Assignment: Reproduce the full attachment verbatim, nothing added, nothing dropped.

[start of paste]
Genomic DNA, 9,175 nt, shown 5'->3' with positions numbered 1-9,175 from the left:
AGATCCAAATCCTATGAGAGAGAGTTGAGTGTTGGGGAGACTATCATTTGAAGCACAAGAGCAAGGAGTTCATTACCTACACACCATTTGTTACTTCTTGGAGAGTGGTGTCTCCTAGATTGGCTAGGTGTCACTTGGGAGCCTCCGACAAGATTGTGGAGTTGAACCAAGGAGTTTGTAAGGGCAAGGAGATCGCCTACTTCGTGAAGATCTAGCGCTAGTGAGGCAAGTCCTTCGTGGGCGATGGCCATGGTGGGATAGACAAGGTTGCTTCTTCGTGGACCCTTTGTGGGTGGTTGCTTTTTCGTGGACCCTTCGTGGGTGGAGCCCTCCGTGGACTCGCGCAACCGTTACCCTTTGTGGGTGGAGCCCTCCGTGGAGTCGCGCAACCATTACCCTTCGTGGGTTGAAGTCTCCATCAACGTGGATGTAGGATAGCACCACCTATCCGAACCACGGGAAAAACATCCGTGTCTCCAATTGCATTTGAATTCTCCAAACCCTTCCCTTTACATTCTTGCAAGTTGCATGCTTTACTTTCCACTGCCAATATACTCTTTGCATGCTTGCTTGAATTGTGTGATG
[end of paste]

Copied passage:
Genomic DNA, 9,175 nt, shown 5'->3' with positions numbered 1-9,175 from the left:
AGATCCAAATCCTATGAGAGAGAGTTGAGTGTTGGGGAGACTATCATTTGAAGCACAAGAGCAAGGAGTTCATTACCTACACACCATTTGTTACTTCTTGGAGAGTGGTGTCTCCTAGATTGGCTAGGTGTCACTTGGGAGCCTCCGACAAGATTGTGGAGTTGAACCAAGGAGTTTGTAAGGGCAAGGAGATCGCCTACTTCGTGAAGATCTAGCGCTAGTGAGGCAAGTCCTTCGTGGGCGATGGCCATGGTGGGATAGACAAGGTTGCTTCTTCGTGGACCCTTTGTGGGTGGTTGCTTTTTCGTGGACCCTTCGTGGGTGGAGCCCTCCGTGGACTCGCGCAACCGTTACCCTTTGTGGGTGGAGCCCTCCGTGGAGTCGCGCAACCATTACCCTTCGTGGGTTGAAGTCTCCATCAACGTGGATGTAGGATAGCACCACCTATCCGAACCACGGGAAAAACATCCGTGTCTCCAATTGCATTTGAATTCTCCAAACCCTTCCCTTTACATTCTTGCAAGTTGCATGCTTTACTTTCCACTGCCAATATACTCTTTGCATGCTTGCTTGAATTGTGTGATG